NASPER investment is critical, said Andrea Trescot, MD, president of the American Society of Interventional Pain Physicians. If it were funded, the law would provide an important preventive tool, she said.

Talk-show host Rush Limbaugh might not have gotten into trouble with prescription abuse if NASPER had been operational, she noted. He was charged in 2006 with doctor shopping to get extra pain killers. "When he saw a second doctor, [that] doctor would have said, wait a second, maybe there is a problem here. Let's see if we can intervene before you crash, burn and die."

Back to top


Getting pain pills

Friends and relatives were the primary source of prescription pain relievers abused by those 12 and older, a new survey finds. But physicians were also sources.

56% of respondents said they had received pain relievers free from a friend or relative.

19% received them from a doctor.

9% bought them from a friend or relative.

7% identified another source.

5% took them from a friend or relative.

4% bought them from a drug dealer.

Source: "2006 National Survey on Drug Use and Health: national findings," Substance Abuse and Mental Health Services Administration, September 2007

Back to top

Controlling controlled substances

Specialists in pain medicine and addiction medicine suggest ways to prevent drug diversion:

  • Ask patients about a history of addiction or any previous difficulties in controlling prescription drug use.
  • Don't prescribe too many pills. Those that aren't used are often kept where they can be found by teens and visitors.
  • Warn patients to lock up their medications.
  • Encourage patients to dispose of unused medicine by mixing it with coffee grounds or cat litter, wrapping it in a plastic bag, and then a paper bag, before throwing it in the trash.
  • Be aware of signs of misuse or of inadequate pain relief, such as "losing" prescriptions and medications or running out early.

Back to top

Abusing Rx drugs, and more

More than 2.1 million teens reported abusing prescribed substances in 2006, according to a national survey on drug use and health released last September. People 12 and older who reported using an illicit drug for the first time in the past year (numbers are in thousands):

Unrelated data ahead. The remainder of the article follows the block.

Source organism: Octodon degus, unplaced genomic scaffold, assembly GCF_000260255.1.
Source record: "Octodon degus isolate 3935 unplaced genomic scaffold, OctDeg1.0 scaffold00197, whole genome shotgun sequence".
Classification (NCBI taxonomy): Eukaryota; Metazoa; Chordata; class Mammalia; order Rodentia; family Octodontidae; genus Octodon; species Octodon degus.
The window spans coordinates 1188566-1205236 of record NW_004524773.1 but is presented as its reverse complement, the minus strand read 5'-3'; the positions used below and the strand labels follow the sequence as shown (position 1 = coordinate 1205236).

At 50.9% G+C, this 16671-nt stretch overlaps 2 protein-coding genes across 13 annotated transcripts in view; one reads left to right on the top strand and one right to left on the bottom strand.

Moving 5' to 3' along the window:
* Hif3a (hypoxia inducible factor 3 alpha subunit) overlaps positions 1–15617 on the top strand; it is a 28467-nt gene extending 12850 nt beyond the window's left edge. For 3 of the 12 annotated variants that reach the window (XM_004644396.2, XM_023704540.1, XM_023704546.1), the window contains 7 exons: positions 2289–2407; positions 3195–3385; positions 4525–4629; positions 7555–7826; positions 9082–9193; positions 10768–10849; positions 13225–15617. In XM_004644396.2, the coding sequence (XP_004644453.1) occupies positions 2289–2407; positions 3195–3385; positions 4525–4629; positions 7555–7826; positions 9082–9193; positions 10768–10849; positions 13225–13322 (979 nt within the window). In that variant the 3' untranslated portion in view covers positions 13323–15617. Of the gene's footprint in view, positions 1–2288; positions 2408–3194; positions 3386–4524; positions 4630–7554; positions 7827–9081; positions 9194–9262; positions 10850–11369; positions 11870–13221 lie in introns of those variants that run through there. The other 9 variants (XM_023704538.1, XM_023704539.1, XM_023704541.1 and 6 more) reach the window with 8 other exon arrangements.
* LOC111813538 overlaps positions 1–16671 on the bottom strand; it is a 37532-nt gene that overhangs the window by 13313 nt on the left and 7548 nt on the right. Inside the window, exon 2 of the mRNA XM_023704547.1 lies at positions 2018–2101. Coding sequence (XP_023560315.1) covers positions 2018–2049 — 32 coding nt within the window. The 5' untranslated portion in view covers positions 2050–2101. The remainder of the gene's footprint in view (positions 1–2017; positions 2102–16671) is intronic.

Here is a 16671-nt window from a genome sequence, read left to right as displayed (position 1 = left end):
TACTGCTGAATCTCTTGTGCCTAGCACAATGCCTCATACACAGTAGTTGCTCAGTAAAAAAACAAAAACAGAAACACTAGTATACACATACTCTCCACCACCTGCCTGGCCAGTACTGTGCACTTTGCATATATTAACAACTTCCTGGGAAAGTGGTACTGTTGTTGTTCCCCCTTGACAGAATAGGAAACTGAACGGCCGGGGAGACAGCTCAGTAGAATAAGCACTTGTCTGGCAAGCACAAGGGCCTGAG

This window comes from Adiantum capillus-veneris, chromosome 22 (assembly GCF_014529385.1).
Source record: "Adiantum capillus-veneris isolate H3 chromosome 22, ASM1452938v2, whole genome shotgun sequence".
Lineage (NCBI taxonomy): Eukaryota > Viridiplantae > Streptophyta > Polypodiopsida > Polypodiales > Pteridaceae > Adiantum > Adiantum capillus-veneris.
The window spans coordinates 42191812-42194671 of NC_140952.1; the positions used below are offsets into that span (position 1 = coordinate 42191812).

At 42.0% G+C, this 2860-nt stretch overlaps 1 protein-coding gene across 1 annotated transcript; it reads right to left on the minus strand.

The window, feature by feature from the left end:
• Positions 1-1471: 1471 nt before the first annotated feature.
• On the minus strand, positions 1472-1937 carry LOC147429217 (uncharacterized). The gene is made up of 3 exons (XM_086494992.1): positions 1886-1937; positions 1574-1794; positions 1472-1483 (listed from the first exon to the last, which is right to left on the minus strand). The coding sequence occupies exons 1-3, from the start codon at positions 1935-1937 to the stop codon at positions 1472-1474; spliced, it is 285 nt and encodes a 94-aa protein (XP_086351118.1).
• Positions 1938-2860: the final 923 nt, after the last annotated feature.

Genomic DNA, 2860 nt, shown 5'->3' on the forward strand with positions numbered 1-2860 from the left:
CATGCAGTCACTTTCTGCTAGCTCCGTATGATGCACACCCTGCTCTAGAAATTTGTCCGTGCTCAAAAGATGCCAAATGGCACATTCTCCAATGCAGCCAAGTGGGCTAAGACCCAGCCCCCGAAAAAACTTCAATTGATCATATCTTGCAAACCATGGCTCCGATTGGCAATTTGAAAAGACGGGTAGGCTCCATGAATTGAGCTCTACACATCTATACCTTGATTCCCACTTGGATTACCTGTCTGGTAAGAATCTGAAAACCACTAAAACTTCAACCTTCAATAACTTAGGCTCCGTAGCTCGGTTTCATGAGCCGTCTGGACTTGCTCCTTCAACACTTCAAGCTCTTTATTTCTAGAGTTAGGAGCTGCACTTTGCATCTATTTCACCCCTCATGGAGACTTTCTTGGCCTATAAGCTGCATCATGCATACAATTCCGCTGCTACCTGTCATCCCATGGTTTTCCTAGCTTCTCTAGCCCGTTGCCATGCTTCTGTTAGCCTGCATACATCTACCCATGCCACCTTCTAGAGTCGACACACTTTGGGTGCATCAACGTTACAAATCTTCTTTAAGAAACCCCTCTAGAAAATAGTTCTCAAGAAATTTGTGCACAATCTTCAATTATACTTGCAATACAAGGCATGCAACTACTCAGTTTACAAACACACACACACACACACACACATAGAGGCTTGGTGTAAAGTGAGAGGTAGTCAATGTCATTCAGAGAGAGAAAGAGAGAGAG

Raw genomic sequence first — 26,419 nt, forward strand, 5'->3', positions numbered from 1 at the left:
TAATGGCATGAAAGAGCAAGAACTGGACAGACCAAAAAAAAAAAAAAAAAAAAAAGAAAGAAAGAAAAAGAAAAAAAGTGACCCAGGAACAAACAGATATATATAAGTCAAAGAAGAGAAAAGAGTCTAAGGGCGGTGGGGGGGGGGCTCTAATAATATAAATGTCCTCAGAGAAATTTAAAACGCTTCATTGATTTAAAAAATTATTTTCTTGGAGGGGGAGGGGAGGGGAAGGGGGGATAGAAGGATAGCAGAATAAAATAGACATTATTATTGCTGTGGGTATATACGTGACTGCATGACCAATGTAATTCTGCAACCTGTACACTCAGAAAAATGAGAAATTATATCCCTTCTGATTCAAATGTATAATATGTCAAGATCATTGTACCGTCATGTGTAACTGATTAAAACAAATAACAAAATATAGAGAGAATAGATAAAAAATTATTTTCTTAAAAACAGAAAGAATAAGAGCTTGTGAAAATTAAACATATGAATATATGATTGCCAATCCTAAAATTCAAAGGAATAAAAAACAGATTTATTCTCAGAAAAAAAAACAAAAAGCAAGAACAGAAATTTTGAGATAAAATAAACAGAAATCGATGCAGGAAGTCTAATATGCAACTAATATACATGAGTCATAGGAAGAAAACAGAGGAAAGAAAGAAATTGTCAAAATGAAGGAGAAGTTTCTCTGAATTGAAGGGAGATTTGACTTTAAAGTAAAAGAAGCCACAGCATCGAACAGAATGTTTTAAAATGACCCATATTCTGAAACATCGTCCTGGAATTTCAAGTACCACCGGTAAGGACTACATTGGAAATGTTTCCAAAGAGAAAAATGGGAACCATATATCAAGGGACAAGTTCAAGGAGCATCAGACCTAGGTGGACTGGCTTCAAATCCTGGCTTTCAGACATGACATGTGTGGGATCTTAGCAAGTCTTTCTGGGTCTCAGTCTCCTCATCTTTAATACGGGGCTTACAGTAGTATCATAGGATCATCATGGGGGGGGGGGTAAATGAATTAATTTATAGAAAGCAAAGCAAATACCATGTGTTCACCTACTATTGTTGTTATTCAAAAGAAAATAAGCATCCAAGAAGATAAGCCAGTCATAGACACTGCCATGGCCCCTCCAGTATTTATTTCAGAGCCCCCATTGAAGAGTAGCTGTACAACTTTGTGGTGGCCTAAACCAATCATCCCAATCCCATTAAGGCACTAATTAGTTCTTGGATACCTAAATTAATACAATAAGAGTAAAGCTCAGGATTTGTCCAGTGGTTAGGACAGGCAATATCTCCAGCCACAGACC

2,150,000 used pain relievers

2,063,000 used marijuana

1,112,000 used tranquilizers

997,000 used cocaine

860,000 used ecstasy

783,000 used inhalants

267,000 used sedatives

264,000 used LSD

258,000 used meth

91,000 used heroin

69,000 used PCP

Source: "2006 National Survey on Drug Use and Health: National Findings," Substance Abuse and Mental Health Services Administration, September 2007

Back to top

External links

American Society of Addiction Medicine (link)

American Academy of Pain Medicine (link)

American Society of Interventional Pain Physicians (link)

Back to top



Read story

Confronting bias against obese patients

Medical educators are starting to raise awareness about how weight-related stigma can impair patient-physician communication and the treatment of obesity. Read story

Read story


American Medical News is ceasing publication after 55 years of serving physicians by keeping them informed of their rapidly changing profession. Read story

Read story

Policing medical practice employees after work

Doctors can try to regulate staff actions outside the office, but they must watch what they try to stamp out and how they do it. Read story

Read story

Diabetes prevention: Set on a course for lifestyle change

The YMCA's evidence-based program is helping prediabetic patients eat right, get active and lose weight. Read story

Read story

Medicaid's muddled preventive care picture

The health system reform law promises no-cost coverage of a lengthy list of screenings and other prevention services, but some beneficiaries still might miss out. Read story

Read story

How to get tax breaks for your medical practice

Federal, state and local governments offer doctors incentives because practices are recognized as economic engines. But physicians must know how and where to find them. Read story

Read story

Advance pay ACOs: A down payment on Medicare's future

Accountable care organizations that pay doctors up-front bring practice improvements, but it's unclear yet if program actuaries will see a return on investment. Read story

Read story

Physician liability: Your team, your legal risk

When health care team members drop the ball, it's often doctors who end up in court. How can physicians improve such care and avoid risks? Read story

  • Stay informed
  • Twitter
  • Facebook
  • RSS
  • LinkedIn